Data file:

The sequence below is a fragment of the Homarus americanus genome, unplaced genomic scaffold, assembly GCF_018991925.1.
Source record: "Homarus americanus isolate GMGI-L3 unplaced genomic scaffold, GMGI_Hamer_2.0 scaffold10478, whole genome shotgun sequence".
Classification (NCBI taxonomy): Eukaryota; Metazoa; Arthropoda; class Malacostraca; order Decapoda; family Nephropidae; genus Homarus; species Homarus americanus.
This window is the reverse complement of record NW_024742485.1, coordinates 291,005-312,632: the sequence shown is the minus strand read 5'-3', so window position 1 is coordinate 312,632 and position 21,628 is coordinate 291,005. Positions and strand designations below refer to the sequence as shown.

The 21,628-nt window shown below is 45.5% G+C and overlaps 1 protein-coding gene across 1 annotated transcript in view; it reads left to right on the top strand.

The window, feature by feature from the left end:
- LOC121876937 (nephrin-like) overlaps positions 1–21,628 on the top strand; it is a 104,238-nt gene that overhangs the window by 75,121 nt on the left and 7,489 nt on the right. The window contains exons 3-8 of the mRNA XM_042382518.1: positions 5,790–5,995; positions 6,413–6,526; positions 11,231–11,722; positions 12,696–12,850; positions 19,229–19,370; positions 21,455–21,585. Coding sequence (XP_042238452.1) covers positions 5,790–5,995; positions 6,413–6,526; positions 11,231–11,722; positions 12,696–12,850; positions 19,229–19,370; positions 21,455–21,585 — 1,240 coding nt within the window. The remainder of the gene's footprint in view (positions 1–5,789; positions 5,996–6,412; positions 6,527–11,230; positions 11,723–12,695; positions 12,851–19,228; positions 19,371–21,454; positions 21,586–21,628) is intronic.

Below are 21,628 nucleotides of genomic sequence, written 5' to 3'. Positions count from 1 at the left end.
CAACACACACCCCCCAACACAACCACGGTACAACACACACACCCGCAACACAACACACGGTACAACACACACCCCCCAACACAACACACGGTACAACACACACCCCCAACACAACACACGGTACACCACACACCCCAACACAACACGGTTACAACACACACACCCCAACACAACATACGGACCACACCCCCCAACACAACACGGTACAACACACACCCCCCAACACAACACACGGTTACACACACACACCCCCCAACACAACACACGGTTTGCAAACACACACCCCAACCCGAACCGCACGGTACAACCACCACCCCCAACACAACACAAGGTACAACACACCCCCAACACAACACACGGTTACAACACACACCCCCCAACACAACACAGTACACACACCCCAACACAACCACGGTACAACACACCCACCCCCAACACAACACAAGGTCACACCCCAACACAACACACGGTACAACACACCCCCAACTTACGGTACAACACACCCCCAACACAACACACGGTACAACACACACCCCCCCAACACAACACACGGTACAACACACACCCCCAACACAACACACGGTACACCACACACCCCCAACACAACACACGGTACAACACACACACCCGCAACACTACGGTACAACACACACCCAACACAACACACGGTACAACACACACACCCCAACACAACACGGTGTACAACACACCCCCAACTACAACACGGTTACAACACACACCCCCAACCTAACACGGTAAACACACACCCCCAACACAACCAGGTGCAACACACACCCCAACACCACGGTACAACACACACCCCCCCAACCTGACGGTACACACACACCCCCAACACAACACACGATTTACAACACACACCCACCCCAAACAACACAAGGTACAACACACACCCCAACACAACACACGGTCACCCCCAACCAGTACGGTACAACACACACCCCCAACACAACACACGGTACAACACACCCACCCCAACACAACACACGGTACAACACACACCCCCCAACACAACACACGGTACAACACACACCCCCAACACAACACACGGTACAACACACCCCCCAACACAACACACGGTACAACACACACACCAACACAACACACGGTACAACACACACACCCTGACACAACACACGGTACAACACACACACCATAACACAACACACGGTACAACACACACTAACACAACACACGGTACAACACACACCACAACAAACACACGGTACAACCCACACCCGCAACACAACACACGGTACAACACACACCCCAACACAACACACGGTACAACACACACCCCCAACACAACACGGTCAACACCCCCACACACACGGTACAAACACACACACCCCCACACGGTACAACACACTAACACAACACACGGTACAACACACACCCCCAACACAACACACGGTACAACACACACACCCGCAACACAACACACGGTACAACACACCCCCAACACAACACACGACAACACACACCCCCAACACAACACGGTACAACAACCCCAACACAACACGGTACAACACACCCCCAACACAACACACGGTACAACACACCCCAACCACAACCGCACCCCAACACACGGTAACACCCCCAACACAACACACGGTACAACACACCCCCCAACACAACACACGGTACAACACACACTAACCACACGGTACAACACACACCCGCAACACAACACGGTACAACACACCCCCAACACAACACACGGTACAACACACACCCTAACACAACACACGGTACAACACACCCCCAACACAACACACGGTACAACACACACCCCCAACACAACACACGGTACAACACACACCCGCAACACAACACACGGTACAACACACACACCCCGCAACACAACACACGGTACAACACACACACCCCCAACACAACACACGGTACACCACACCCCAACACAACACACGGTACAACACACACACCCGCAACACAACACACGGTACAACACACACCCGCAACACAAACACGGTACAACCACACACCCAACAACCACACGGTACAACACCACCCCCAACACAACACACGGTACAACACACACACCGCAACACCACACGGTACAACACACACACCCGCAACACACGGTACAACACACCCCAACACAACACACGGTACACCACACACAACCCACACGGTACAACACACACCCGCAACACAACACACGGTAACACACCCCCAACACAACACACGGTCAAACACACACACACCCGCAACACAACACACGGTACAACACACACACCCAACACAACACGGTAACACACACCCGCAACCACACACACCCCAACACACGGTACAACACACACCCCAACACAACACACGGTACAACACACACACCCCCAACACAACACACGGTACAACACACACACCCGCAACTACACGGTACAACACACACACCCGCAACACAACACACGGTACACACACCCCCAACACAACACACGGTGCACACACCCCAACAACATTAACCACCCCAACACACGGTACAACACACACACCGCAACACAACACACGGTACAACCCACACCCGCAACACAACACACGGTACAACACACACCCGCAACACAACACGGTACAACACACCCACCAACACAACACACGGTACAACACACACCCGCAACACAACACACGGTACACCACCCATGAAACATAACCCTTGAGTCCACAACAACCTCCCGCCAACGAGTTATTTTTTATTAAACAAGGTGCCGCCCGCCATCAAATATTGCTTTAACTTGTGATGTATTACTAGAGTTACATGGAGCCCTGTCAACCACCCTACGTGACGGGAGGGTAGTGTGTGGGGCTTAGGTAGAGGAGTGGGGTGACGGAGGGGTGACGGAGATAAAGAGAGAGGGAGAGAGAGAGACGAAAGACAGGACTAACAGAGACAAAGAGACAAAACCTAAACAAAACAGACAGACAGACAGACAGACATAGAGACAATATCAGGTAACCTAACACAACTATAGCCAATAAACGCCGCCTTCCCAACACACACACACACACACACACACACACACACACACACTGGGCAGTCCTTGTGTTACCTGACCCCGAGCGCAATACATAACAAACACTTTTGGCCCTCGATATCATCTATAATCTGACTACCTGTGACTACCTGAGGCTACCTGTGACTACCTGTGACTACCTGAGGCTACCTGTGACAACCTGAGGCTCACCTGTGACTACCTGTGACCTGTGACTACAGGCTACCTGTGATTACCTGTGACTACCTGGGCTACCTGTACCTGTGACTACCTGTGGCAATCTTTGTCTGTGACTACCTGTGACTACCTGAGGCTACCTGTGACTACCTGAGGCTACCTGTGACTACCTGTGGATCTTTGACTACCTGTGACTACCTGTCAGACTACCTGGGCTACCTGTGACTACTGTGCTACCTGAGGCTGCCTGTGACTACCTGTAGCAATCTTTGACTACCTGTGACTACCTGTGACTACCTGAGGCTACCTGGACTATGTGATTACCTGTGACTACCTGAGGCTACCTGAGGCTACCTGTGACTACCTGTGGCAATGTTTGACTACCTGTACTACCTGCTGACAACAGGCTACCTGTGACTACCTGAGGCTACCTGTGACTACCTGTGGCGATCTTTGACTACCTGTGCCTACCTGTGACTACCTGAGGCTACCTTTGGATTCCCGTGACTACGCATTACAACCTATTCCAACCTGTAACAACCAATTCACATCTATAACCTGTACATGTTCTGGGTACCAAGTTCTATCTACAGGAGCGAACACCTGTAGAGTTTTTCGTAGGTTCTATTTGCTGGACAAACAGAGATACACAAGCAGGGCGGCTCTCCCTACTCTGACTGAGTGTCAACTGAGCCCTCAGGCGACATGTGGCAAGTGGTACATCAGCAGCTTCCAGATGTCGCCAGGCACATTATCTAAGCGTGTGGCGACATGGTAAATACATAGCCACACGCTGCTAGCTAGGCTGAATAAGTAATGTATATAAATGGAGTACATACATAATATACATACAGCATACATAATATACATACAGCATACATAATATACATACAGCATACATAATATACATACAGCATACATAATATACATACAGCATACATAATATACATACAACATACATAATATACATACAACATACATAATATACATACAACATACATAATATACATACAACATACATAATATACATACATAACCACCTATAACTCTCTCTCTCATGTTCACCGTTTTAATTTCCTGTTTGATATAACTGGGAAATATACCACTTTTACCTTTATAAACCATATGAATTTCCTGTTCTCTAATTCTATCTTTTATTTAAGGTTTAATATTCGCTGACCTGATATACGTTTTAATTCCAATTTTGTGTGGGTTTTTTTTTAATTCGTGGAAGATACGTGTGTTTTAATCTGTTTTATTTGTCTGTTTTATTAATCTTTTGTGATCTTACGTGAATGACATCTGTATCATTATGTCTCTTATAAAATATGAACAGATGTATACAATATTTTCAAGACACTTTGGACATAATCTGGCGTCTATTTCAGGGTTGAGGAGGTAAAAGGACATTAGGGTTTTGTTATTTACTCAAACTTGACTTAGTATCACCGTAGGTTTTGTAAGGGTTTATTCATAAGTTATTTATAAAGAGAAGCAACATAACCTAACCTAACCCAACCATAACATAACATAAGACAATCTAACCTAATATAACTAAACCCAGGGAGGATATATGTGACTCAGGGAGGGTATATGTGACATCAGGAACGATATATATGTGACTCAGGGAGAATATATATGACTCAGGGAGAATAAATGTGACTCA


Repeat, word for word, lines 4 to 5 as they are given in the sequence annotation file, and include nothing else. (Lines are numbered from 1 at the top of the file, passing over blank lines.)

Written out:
This window is the reverse complement of record NW_024742485.1, coordinates 291,005-312,632: the sequence shown is the minus strand read 5'-3', so window position 1 is coordinate 312,632 and position 21,628 is coordinate 291,005. Positions and strand designations below refer to the sequence as shown.

The 21,628-nt window shown below is 45.5% G+C and overlaps 1 protein-coding gene across 1 annotated transcript in view; it reads left to right on the top strand.